Employment Picture Improves in November as Health Care and Government Jobs Add Jobs, Strikes End

Craig Bannister | December 8, 2023
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Job growth increased more than expected and the unemployment rate dipped in November, as strikes ended and government and health care expanded, data released Friday by the U.S. Bureau of Labor Statistics (BLS) show.

Total nonfarm payroll employment increased by 199,000 from October, more than the 180,000 expected, but well below the average monthly growth of 240,000 over the past year.

The unemployment rate edged down, from a seasonally-adjusted 3.9% in October to 3.7% last month, but was above the 3.4% level of a year ago (November 2022).

In November, health care added 77,000 jobs, above the average monthly gain of 54,000 over the prior 12 months. Government employment increased by 49,000 in November, in line with the average monthly gain of 55,000 over the prior 12 months.

Combined, the 126,000 increase in health care and government accounted for nearly two-thirds (63%) of the jobs added in November.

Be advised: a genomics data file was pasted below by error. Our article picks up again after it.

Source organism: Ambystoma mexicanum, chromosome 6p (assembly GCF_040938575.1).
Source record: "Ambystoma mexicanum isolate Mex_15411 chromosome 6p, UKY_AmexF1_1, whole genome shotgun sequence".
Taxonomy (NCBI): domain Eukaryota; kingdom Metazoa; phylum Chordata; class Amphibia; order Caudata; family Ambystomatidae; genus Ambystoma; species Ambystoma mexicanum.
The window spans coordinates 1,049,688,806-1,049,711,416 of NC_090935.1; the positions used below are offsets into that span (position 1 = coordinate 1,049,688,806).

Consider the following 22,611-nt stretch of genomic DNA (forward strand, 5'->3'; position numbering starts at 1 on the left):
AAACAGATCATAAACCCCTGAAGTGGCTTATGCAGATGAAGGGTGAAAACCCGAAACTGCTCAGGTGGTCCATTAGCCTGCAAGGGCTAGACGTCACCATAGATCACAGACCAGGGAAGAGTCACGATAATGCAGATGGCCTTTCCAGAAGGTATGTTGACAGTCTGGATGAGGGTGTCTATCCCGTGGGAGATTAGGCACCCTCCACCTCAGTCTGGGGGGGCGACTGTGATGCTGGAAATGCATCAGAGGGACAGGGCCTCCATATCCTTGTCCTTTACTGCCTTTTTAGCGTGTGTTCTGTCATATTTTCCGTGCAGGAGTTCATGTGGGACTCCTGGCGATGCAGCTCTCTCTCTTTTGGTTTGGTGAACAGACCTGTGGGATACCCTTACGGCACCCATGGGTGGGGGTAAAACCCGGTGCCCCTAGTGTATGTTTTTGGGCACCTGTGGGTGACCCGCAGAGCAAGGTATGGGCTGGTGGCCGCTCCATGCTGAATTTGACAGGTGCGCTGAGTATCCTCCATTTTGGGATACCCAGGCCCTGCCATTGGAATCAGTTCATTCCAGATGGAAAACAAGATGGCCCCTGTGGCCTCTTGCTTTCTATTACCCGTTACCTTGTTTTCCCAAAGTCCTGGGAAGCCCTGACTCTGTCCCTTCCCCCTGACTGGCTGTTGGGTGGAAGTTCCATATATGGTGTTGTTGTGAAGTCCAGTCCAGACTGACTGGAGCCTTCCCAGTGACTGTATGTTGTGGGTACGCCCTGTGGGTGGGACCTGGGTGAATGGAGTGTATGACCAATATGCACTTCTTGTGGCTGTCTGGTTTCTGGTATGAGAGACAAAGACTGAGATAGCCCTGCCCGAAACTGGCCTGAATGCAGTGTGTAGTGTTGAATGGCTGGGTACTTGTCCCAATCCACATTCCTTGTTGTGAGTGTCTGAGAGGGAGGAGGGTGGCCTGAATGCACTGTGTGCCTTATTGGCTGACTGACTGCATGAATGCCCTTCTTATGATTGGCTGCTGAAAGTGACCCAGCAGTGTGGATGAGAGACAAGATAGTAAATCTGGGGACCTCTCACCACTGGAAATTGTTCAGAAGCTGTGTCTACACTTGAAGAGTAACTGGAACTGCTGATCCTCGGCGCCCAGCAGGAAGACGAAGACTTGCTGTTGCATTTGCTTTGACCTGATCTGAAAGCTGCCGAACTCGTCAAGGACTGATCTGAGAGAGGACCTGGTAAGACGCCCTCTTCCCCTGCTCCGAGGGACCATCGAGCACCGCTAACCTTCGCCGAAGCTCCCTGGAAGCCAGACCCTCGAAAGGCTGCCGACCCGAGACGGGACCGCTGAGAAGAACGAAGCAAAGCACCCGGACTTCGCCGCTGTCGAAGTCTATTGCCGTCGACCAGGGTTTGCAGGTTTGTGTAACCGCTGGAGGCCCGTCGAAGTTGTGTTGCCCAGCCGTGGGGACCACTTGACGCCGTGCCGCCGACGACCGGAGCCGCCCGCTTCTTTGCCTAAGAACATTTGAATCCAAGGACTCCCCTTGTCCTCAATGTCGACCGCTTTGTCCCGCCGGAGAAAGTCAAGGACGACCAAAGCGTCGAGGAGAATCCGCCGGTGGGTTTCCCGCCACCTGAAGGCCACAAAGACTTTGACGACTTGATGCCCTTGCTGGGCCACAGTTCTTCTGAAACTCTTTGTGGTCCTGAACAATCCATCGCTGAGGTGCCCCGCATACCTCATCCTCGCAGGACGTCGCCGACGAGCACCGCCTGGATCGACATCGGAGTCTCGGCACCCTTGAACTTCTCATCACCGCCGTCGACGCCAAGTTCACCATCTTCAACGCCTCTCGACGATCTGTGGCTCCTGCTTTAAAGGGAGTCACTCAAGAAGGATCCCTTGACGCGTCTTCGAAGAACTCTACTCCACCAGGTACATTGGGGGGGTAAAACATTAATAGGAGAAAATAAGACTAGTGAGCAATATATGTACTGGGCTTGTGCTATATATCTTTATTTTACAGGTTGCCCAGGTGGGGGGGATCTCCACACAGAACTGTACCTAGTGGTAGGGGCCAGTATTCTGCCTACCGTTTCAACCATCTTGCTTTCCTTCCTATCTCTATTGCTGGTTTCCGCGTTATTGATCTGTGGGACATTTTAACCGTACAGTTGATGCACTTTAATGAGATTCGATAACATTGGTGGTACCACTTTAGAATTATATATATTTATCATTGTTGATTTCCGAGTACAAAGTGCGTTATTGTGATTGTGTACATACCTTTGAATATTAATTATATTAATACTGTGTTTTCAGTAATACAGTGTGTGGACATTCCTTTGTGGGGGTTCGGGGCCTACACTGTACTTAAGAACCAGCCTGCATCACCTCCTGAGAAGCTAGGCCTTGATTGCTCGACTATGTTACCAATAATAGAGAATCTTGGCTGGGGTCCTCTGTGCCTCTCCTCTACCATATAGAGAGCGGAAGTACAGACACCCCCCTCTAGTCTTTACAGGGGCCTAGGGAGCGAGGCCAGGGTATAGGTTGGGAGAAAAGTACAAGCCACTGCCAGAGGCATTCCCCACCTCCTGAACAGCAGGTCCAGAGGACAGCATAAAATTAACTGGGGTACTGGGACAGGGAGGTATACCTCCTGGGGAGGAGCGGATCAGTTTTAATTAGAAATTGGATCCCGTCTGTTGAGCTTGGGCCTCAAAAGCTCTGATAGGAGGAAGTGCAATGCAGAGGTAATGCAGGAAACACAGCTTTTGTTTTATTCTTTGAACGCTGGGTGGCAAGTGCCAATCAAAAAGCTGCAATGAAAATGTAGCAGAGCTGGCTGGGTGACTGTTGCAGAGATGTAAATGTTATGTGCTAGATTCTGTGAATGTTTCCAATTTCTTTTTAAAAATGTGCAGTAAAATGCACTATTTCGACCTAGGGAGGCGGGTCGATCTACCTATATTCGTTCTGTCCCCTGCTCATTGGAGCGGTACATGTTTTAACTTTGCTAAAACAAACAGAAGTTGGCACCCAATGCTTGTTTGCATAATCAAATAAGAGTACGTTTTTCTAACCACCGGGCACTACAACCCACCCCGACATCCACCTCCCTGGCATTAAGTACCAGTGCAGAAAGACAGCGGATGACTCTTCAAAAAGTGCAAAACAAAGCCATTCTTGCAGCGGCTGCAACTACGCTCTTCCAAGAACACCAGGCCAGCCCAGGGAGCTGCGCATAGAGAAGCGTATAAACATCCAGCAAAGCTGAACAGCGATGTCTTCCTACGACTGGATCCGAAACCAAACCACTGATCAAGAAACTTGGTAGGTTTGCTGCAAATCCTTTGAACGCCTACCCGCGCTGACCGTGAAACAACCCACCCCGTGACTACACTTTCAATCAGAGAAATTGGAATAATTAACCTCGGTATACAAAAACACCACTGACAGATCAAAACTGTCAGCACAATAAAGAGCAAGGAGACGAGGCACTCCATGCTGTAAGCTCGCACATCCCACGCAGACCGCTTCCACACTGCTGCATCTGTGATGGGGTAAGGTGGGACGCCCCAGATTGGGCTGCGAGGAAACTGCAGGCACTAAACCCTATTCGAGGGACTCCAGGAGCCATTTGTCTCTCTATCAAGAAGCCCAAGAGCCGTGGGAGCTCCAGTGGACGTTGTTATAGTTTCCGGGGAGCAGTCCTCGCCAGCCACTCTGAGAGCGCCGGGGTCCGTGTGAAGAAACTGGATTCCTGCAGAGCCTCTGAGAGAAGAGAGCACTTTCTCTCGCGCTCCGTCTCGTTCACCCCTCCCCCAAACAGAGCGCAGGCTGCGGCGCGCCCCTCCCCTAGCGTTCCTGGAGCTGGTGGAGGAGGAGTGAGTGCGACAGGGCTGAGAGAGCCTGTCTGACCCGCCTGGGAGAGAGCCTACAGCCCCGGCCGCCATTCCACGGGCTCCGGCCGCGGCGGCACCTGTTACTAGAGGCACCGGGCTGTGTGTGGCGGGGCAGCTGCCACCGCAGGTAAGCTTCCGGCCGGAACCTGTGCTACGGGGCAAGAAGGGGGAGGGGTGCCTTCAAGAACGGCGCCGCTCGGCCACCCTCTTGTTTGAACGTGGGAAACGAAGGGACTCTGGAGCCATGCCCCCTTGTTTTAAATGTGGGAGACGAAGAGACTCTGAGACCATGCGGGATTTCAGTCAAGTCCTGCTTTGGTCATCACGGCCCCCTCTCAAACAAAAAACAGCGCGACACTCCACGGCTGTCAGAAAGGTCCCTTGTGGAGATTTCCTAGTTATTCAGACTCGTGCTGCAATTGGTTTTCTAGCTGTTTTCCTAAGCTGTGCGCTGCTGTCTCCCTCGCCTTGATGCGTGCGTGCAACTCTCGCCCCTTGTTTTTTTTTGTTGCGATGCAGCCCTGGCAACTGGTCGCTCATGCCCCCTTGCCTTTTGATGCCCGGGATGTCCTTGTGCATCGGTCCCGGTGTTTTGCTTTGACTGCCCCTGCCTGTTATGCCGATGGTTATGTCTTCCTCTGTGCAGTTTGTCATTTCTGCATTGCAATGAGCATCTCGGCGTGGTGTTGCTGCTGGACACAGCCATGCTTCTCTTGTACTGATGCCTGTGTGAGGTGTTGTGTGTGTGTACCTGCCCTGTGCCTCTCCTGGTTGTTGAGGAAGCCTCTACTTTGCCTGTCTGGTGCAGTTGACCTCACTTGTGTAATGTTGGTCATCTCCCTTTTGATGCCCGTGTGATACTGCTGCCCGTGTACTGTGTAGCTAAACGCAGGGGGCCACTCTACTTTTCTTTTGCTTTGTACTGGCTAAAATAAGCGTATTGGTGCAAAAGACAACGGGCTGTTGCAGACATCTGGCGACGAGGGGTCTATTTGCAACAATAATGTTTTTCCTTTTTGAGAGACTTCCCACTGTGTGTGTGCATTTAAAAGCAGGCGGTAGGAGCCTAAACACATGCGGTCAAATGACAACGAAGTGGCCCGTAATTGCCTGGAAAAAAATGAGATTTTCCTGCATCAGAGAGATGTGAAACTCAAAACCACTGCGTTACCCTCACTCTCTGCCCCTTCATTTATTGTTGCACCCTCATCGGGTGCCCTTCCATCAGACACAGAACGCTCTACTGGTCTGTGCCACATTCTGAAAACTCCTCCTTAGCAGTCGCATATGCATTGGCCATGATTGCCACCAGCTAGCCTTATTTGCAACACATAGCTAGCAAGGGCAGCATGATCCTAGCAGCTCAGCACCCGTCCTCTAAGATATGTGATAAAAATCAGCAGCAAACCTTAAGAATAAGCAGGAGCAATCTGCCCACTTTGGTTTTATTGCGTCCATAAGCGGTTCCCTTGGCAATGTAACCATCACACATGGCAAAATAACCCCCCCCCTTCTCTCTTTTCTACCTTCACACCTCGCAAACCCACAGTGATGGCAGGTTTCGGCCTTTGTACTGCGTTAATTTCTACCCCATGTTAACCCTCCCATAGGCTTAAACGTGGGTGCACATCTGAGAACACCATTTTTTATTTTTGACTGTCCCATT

Employment in manufacturing rose by 28,000 in November, reflecting an increase of 30,000 in motor vehicles and parts as workers returned from a strike.

Likewise, the end of strikes in the motion picture and sound recording industries helped add 17,000 jobs in this sector, compared to October.

Retail trade employment declined by 38,000 in November, however. In particular, employment decreased in department stores (-19,000), as well as in furniture, home furnishings, electronics, and appliance retailers (-6,000) over the month.

Employment in professional and business services also fell in November, declining by 9,000 jobs, from 22,980 in October to 22,971 last month.

Asians were the only major demographic group to record a higher unemployment rate over the month:

  • Adult men (3.7%, unchanged from October).
  • Adult women (3.1%, down from 3.3%).
  • Teenagers (11.4%, down from 13.2%).
  • Whites (3.3%, down from 3.5%).
  • Blacks (unchanged at 5.8%).
  • Asians (3.5%, up from 3.1%).
  • Hispanics (4.6%, down from 4.8%).

 

The business and economic reporting of CNSNews.com is funded in part with a gift made in memory of Dr. Keith C. Wold.

Unemployment Rate

Civilian Unemployment Rate, Seasonally Adjusted (Source: U.S. Bureau of Labor Statistics)

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